Rustler Springs Sulphur Deposits as a Source of Fertilizer

Abstract
The occurrence of sulphur in the vicinity of Rustler Springs in northeastern Culberson County, Texas, has been known since 1854 when, according to Phillips (1902, pp. 13, 71), the mineral was recognized by William P. Blake, a geologist attached to a U.S. War Department expedition making a survey of a railroad route from the Mississippi River to the Pacific Ocean. In the latter part of the 19th century and first part of the 20th century the Rustler Springs district was regarded as a favorable potential source for domestic supplies of native sulphur. The purpose of the present report is to review briefly the geology of the Rustler Springs district, describe the occurrence of some of the acidic sulphur earth deposits, insofar as that is possible at their present state of exposure, and discuss some of the economic aspects involved in production of mineral fertilizer from these deposits. The report is based upon a review of the available literature and short field examinations made by the writer during 1942, 1943, and 1946 and should be regarded as a progress report.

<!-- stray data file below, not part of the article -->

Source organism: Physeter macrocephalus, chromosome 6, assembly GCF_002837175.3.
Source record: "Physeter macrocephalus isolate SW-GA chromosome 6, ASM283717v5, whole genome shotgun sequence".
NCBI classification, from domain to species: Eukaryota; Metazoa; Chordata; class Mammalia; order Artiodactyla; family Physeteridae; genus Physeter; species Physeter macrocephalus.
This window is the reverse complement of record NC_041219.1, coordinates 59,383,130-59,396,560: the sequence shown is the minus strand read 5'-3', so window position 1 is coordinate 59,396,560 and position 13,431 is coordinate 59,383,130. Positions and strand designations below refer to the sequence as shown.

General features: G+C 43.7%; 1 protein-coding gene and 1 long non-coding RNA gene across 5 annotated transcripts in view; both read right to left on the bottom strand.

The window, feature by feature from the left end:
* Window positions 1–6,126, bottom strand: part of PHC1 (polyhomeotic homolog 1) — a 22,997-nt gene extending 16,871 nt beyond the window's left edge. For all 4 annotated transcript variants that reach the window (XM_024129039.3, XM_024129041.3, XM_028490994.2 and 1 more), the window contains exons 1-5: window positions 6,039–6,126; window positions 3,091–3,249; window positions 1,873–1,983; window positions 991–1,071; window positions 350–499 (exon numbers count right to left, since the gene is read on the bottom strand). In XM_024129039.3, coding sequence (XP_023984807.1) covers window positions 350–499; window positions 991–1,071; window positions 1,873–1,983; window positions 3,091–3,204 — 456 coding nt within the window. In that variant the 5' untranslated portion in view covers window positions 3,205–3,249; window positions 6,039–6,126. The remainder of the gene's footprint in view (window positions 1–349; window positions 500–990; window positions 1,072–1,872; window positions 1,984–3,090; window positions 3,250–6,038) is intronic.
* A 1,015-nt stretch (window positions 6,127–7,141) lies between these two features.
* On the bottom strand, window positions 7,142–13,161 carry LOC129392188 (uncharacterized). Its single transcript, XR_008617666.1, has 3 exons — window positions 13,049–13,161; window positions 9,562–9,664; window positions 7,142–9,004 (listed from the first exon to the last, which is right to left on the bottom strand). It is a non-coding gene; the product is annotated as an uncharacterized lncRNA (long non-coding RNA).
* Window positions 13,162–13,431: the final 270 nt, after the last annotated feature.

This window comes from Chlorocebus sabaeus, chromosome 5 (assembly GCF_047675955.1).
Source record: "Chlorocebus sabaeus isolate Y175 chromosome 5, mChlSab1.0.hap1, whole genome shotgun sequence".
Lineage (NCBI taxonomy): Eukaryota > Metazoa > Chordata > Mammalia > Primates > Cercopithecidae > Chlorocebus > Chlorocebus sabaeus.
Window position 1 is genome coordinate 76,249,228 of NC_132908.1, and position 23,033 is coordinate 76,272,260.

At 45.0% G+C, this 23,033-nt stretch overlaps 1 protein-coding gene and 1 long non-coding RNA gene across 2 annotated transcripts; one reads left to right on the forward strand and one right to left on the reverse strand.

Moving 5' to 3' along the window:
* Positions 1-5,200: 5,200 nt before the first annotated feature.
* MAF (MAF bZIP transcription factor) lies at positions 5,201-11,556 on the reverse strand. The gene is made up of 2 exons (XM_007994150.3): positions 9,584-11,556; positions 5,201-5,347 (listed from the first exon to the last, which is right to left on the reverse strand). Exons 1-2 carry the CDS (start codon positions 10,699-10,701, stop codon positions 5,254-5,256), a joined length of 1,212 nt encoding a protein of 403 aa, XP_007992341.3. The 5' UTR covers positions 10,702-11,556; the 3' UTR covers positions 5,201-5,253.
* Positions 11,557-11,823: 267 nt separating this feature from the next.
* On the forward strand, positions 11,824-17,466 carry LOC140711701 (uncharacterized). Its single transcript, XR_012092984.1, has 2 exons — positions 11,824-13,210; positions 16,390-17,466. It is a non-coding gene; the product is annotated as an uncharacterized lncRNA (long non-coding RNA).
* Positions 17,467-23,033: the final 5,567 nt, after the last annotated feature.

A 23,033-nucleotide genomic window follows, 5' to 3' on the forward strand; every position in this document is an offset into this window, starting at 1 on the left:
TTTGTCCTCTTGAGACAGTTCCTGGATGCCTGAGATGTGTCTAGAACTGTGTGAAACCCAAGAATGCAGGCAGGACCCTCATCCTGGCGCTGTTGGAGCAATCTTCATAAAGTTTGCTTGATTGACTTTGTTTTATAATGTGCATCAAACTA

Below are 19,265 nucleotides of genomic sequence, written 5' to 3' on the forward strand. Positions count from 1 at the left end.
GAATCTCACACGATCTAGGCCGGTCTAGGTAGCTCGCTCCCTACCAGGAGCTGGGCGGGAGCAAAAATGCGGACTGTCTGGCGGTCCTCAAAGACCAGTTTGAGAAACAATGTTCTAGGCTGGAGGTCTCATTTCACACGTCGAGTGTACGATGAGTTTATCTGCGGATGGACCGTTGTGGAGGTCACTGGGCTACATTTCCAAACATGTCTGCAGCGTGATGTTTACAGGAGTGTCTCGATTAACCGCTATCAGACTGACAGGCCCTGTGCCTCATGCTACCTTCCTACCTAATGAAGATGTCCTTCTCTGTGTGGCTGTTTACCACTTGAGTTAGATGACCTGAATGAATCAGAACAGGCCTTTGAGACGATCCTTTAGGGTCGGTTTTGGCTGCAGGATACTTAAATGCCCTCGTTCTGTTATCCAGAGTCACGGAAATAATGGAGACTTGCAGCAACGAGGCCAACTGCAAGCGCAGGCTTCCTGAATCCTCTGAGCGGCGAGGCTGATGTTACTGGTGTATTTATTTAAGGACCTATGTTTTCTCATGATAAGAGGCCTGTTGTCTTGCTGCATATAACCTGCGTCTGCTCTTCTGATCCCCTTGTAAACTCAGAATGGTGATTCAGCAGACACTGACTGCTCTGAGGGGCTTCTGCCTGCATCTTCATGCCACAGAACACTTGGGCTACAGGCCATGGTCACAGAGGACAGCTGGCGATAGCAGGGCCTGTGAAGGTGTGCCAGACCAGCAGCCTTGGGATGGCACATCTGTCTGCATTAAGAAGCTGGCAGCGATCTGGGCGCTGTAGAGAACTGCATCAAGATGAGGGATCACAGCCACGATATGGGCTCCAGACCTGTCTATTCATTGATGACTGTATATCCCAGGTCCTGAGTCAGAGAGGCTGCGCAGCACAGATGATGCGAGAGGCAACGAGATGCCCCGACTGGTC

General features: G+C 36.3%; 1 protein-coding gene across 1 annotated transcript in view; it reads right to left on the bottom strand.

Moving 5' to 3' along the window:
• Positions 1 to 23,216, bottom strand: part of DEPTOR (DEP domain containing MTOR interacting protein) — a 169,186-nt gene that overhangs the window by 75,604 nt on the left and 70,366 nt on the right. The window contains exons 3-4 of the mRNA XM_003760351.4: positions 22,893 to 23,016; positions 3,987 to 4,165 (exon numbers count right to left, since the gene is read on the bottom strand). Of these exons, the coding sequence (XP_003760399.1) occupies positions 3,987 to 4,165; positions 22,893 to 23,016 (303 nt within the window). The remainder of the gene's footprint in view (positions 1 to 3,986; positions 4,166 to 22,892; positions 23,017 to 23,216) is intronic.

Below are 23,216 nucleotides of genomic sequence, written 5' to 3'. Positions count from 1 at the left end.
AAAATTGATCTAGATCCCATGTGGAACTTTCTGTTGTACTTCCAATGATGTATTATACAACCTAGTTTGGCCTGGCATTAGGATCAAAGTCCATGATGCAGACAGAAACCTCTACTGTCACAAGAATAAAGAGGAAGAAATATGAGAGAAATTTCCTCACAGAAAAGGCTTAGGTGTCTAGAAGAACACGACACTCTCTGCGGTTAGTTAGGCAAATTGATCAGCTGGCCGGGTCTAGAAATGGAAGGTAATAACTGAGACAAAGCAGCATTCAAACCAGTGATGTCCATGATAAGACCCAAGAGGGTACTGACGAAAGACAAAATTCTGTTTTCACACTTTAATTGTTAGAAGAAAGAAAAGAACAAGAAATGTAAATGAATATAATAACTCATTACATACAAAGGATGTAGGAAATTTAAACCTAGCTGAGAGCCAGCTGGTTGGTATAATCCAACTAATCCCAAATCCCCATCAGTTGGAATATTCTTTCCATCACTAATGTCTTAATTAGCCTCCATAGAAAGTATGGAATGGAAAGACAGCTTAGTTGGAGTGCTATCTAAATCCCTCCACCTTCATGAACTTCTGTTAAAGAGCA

Authors
Glen L. Evans
Citation

Evans, G. L., 1946, Rustler Spring Sulphur Deposits as a Source of Fertilizer: The University of Texas at Austin, Bureau of Economic Geology, Report of Investigations No. 1, 13 p.

Code
RI001
ISSN
2475-367X
Number
1
Number of figures
3
Number of pages
13
Publisher
The University of Texas at Austin, Bureau of Economic Geology
Series
Report of Investigation
Year
1946